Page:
D-Day for Mohamed Morsi as Egypt Army Deadline Looms

Military Vows To Remove President Amid Crisis

Mo Must Go: Protesters gather in Cairo demanding the ouster of President Mohamed Morsi.
getty images
Mo Must Go: Protesters gather in Cairo demanding the ouster of President Mohamed Morsi.

By Reuters

Published July 03, 2013.
  • Print
  • Share Share
  • Single Page

(page 2 of 2)

A mass of revellers on Cairo’s Tahrir Square feted the army overnight for, in their eyes, saving the revolutionary democracy won there two years ago when an uprising toppled autocratic President Hosni Mubarak in 2011.

But Mursi’s backers denounced the army’s intervention as a “coup”. At least 16 people, mostly supporters of the president, were killed and about 200 wounded when gunmen opened fire on pro-Mursi demonstrators at Cairo University campus.

The Muslim Brotherhood accused uniformed police of the shooting. The Interior Ministry said it was investigating.

Central Cairo was quiet by day. Many stores were shuttered and traffic unusually light. The stock market index fell 1.7 percent on fears of bloodshed. The Egyptian pound weakened against the dollar at a currency auction, and banks said they would close early, before the army deadline.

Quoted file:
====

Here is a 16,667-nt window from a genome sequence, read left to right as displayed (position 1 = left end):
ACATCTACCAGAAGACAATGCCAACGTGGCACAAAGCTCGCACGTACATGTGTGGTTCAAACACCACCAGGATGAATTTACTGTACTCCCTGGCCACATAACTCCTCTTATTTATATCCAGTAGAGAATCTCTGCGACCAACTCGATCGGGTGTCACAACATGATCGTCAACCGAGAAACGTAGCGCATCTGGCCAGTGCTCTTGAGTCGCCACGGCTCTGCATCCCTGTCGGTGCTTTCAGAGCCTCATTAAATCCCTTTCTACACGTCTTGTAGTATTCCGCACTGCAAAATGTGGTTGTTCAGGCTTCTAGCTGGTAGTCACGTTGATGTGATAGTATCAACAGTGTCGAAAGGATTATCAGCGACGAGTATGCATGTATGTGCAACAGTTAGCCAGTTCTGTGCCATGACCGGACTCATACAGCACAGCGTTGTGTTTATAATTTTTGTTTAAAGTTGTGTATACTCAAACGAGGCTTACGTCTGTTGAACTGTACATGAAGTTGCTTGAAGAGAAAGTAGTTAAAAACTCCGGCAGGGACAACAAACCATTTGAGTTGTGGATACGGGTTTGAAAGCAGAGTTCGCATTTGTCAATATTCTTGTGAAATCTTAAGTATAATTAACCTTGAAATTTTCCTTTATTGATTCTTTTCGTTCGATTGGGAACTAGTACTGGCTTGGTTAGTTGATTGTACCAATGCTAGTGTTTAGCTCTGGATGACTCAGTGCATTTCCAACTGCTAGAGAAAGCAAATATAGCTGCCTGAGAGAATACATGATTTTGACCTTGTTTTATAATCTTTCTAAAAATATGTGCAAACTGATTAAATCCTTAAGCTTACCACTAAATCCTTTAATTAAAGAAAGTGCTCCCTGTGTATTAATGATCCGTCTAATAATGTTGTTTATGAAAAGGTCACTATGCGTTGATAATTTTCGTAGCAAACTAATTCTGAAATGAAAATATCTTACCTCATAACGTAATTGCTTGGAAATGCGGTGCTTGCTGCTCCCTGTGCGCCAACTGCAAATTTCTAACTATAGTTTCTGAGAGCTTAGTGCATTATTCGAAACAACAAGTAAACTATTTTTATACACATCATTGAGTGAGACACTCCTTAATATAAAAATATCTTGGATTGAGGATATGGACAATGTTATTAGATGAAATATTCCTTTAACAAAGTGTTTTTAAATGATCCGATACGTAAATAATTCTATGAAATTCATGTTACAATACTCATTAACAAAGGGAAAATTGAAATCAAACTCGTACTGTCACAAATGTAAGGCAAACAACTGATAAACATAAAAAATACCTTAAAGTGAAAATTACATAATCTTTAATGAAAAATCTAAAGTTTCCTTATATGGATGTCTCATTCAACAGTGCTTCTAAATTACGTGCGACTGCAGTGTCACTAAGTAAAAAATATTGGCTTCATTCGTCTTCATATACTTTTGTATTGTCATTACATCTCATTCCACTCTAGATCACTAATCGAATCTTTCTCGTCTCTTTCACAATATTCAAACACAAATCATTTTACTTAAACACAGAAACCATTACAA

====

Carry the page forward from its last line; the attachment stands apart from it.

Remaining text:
Military sources earlier told Reuters the army had drafted a plan to sideline Mursi, suspend the constitution and dissolve the Islamist-dominated upper house of parliament after the 5 p.m. (1500 GMT) deadline passes.

The opposition Dustour (constitution) party led former U.N. nuclear agency chief Mohamed ElBaradei appealed for military intervention to save Egyptian lives, saying Mursi’s speech showed he had “lost his mind” and incited bloodshed.

The opposition National Salvation Front, an umbrella group of liberal, secular and leftist parties, and the “Tamarud - Rebel!” youth movement leading the street protests have both nominated ElBaradei to negotiate with army leaders on a post-Morsi transition.

Coordinated with political leaders, an interim council would rule pending changes to the Islamist-tinged constitution and new presidential elections, the military sources said.

They would not say what was planned for the uncooperative president, whose office refused to disclose his whereabouts.

“PEOPLE’S COUP”

In his 45-minute address to the nation, Mursi acknowledged having made mistakes and said he was still willing to form a national unity government ahead of parliamentary elections and let a new parliament amend the constitution.